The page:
Drones are being used to film ski and snowboarding events at the Winter Olympics in Sochi, as you may have noticed. But the use of unmanned aerial vehicles for sports photography is far from a passing gimmick. In fact, you should expect more and more athletic events to be filmed by drone.
Remo Masina isn't involved in shooting the Olympics, but he's already familiar with drones' finesse for filming winter sports: He uses them to film skiers for commercials. The drones are quieter and cheaper than a manned helicopter (though they can still cost up to $40,000), he told the Associated Press, and they allow the filmmaker to get much closer to his subject.
Drones are also more flexible than cable-suspended camera systems, which are also present at the Winter Olympics. While live transmission is tricky—it requires an extra transmitter, which weighs on the drone—Masina says he's flown such devices at over 40 mph while delivering live, high-definition video.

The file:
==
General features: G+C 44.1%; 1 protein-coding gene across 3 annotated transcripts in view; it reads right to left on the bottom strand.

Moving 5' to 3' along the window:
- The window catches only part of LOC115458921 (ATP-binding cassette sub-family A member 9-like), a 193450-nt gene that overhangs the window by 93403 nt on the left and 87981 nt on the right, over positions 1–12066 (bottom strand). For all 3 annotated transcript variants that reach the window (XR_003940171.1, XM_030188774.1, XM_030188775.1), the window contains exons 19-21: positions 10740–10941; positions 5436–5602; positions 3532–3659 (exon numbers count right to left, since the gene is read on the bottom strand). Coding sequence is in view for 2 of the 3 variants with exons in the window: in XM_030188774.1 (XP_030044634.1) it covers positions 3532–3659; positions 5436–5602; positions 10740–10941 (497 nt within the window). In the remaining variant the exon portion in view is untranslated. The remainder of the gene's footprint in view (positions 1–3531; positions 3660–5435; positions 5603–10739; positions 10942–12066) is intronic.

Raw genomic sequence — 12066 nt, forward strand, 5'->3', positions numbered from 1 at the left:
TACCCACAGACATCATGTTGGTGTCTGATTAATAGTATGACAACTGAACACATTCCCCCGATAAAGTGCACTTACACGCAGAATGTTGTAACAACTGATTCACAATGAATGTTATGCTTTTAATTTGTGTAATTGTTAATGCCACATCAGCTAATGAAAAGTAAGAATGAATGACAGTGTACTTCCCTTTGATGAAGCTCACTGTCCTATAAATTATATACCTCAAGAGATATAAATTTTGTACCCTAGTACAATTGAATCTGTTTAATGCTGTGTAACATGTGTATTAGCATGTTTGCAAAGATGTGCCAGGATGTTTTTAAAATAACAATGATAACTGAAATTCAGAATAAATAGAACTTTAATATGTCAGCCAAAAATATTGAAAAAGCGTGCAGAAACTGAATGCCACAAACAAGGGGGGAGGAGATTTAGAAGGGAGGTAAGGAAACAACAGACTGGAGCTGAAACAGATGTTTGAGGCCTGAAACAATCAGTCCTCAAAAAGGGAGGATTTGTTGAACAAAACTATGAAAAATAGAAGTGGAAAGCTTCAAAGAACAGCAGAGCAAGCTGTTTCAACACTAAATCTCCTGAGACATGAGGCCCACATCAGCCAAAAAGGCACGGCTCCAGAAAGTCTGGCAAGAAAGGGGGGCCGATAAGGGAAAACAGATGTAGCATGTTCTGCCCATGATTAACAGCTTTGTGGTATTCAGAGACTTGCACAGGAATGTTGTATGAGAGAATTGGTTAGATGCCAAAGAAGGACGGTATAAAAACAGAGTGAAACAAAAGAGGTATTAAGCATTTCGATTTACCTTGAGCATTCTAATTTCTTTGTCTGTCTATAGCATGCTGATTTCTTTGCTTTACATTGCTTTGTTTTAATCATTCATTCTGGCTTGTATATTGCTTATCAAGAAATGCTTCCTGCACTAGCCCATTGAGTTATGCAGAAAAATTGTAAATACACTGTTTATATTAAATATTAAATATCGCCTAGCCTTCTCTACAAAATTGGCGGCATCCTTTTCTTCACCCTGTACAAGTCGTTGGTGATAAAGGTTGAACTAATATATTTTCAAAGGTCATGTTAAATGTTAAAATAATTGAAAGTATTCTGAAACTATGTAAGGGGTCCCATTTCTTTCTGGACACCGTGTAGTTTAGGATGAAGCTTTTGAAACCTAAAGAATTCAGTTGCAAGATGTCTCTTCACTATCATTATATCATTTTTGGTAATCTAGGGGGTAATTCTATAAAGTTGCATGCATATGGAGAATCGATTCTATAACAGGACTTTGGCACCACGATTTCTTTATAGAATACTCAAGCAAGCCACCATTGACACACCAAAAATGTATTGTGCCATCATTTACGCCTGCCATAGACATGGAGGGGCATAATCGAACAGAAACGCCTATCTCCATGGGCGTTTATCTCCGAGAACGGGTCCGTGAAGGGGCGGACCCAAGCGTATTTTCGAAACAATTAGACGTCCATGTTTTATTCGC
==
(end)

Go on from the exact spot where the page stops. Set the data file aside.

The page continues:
Masina says that drones are "for sure" the future of sports broadcasting. UK company HeliPOV, which provides drones on which to mount existing cameras, has some great examples of just how cool the resulting video can be:
It won't take long for drones to be fully integrated into sports broadcasting: One company is already prototyping drones that automatically follow an athlete from a few feet away—perfect, they say, for downhill skiing. And drones are also making appearances at events smaller than the Olympics:
The drone getting warmed up. https://t.co/13hpE7PG4Q— Evan Woodbery (@TennesseeBeat) April 18, 2013
There are limitations: In many countries, drone regulations are still lagging behind the times, and it might not be clear to a broadcaster that they can be used legally. Then there are concerns about crashes. But with the risks low and potential benefits high, it could be that sports photography will be one of the first uses of drones to go mainstream.
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